(Video of Megan Wanlass, Executive Director, SITI Company presenting Martha Coigney with the 2011 Visionary Leadership Award at the 2011 TCG National Conference)
I want to be Martha Coigney when I grow up; seriously, Martha is one of the coolest ladies I’ve ever met. From starting out as a self-proclaimed “secretary-janitor” at the Actors Studio, she later served as Director of the U.S. Center of the International Theatre Institute (ITI) from 1966 to 2003. From 1987 to 1995 she was President of Worldwide ITI. In 1995, she was awarded UNESCO’s Picasso Medal and was made Honorary President of the ITI for life. Currently she serves on several Boards, consults and participates in international theatre projects. This past June, Martha won the Visionary Leadership Award at the 2011 TCG National Conference (see video above).
I recently had the honor to sit and talk with Martha, Dafina McMillan (Director of Communications and Conferences at TCG) and Kevin Bitterman (Associate Director of Artistic and International Programs at TCG). Martha hasn’t missed an ITI congress since 1967; so as a group we asked her questions about the upcoming ITI World Congress in Xiamen, China.
Dafina: Why do you think it is important that this Congress happen in China now?
Martha: Because I don’t think any of us, speaking as an American, none of us know enough about China. And we have not had the opportunity to find out what it’s really like, and what the energies are, and what the restrictions are, and by now there might not be that many restrictions, they seem to be coming around to capitalism at a great rate. But I think it’s one of the theatre giants of the world, culturally one way or another, and we haven’t been there for an ITI congress except for one sort of special event in 1991.
ITI in started in 1948, the same week as the Iron curtain dropping on Prague, and the beginning of the Cold War. The organization always had a mission to keep artists in touch with one another in spite of the very real animosities between countries. ITI had an extraordinary opportunity to grow because we were under the radar.
Dafina: So what do you enjoy most about going to these congresses?
Martha: People. The buddies and the fact of the gathering-it really does make a huge difference if theatre people in one country get to meet occasionally.
I stayed at ITI because of the parade of people that kept coming in. The one person at a time traffic at ITI was the thing that, to me, set it apart. American artists and actors and directors- our country had more nomads as theatre artists than people that have a home.
To me, the best thing that ITI can do is to allow theatre people to meet one another. Theatre saves lives, by showing our stories and letting people know who we really are. People that do theatre have an extra chromosome about them, knowing that connection is life-saving, certainly that is in the work.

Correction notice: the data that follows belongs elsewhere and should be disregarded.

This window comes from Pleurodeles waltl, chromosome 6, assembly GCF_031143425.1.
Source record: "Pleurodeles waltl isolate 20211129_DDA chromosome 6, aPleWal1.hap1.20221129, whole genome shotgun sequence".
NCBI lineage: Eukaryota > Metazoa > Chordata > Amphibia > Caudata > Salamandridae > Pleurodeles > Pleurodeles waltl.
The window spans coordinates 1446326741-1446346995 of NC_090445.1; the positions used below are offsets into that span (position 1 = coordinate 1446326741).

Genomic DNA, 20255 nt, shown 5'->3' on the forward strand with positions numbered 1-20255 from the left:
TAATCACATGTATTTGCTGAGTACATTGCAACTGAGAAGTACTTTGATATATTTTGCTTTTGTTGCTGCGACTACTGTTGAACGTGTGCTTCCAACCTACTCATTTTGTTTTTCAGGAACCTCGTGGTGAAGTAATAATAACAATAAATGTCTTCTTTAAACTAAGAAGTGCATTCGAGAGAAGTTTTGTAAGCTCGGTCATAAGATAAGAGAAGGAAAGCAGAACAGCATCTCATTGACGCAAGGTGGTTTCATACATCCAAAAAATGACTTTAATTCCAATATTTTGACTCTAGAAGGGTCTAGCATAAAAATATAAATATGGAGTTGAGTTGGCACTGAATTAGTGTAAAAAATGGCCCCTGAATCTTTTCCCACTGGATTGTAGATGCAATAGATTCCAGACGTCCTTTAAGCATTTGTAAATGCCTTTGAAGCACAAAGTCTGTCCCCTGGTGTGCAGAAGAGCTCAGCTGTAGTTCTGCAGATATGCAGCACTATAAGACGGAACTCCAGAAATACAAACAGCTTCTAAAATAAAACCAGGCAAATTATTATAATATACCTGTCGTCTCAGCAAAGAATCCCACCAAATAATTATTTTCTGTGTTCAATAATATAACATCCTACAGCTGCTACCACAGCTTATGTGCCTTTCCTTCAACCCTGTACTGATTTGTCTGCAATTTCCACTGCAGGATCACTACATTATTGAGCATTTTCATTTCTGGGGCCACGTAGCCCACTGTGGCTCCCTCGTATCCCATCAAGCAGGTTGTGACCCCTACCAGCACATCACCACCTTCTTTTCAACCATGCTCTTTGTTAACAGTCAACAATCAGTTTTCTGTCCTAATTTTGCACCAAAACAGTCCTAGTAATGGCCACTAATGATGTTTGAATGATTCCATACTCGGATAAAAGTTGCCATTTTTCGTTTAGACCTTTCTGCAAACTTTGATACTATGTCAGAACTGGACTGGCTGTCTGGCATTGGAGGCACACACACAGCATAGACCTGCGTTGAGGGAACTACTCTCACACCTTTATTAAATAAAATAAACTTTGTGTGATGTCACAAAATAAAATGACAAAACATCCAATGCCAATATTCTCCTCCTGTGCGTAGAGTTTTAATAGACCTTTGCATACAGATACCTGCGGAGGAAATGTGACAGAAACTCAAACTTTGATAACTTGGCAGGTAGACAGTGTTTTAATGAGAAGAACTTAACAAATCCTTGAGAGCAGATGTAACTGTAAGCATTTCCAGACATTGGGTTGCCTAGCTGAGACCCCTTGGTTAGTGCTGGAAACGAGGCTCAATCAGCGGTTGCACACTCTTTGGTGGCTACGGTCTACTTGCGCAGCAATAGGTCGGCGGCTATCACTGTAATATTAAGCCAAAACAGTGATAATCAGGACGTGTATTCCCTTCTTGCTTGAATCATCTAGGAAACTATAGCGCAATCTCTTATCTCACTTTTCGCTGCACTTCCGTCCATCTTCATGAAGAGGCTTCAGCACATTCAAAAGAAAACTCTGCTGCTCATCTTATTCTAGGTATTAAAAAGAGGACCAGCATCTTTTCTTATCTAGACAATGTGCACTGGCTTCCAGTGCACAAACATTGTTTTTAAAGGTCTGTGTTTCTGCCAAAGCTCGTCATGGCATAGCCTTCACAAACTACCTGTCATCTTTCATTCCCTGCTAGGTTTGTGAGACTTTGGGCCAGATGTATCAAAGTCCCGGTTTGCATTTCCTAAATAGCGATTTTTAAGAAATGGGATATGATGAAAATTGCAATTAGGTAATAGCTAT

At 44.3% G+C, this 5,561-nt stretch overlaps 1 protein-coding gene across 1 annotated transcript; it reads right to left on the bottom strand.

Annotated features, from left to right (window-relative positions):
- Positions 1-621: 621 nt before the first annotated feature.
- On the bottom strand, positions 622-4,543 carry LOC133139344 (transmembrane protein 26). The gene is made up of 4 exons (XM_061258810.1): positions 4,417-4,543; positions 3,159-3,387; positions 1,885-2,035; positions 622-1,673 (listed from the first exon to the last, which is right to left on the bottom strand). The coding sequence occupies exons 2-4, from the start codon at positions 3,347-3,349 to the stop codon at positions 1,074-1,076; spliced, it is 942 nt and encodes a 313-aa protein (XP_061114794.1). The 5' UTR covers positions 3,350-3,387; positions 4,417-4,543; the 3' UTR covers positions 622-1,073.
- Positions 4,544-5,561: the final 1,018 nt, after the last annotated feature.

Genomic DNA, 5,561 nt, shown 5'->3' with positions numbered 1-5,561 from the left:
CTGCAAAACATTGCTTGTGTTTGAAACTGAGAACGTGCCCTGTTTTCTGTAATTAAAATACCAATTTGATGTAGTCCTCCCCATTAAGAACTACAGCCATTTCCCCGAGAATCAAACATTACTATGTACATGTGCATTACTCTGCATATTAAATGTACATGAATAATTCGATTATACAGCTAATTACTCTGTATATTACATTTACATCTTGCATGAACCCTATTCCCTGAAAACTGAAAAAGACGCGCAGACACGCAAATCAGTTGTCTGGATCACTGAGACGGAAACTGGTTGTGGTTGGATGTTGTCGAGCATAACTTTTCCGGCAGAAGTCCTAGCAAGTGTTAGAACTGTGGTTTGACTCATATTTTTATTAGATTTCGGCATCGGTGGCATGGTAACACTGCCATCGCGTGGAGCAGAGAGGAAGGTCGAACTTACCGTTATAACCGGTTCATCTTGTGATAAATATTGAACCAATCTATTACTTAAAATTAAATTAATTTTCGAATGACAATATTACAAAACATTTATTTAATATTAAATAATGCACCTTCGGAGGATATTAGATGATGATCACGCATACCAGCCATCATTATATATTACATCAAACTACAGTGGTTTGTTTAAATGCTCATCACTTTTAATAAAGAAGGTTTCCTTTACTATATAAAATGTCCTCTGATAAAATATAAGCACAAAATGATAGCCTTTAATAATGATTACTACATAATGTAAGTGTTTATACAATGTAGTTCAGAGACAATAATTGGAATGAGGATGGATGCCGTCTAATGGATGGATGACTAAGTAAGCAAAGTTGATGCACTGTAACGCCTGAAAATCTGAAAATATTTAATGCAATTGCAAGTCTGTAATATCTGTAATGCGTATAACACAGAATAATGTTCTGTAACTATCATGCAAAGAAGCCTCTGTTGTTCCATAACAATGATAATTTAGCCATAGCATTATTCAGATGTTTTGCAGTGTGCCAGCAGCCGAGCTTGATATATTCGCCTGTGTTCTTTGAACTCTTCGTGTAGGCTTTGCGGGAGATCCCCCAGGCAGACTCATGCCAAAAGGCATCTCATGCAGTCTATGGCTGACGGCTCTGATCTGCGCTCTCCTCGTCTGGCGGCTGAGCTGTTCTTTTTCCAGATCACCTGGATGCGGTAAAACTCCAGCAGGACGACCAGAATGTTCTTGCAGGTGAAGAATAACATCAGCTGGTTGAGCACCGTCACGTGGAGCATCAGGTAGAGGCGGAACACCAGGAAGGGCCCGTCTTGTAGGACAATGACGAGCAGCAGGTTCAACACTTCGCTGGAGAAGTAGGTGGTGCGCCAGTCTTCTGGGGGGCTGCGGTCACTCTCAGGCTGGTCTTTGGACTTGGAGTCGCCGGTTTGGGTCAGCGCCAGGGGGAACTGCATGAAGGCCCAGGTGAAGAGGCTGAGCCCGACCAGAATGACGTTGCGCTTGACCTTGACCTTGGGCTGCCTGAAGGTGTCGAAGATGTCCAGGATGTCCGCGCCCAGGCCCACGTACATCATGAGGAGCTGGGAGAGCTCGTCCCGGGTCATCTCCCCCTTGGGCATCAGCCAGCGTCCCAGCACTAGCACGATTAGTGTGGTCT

Kevin: If this was your first time at the conference what would be your advice?
Martha: Oh just say hello to everybody. And go to everything and say hello to everybody and if you get worried, go find another American and go together.
Ellen: Are there any favorite congress memories you have?
Martha: One of my favorite anecdotes is when everybody at the ITI Congress that wanted to went to the UN to watch the emergency debate and the general assembly about the Six-Day War. The next morning the head of the Soviet delegation, Mikhail Ivanovich Tsarev, got up and said: “all this week we have been arguing and debating and discussing and questioning the work of our theatre and the work of our organizations, and yesterday many of us went to watch the diplomats fight and storm out of the room.” And he did sort of a long Russian actor thing about what they were doing at the UN, and we were sniggering and giggling, and he said finally, “we are the diplomats.” And we all screamed and yelled and carried on. So that I remember, because it was a micro-definition of ITI.
I just hope that ITI keeps going and remaining available to individuals so that they can bring people together for the first time -to me that really was the blood supply of ITI.
Ellen: Any final thoughts on the congress?
Martha: I’ve never written it down or said it out loud to many people but Congresses should always be an enormous amount of fun.
Ellen Joffred was this past summers’ Artistic/International programs intern at TCG; she is a third-year MFA Dramaturgy candidate at Columbia University. Her interests include investigating theatricality, the beauty and futility of language, cross-cultural collaborations, mash-ups, and theatre transcending language. www.EllenJoffred.com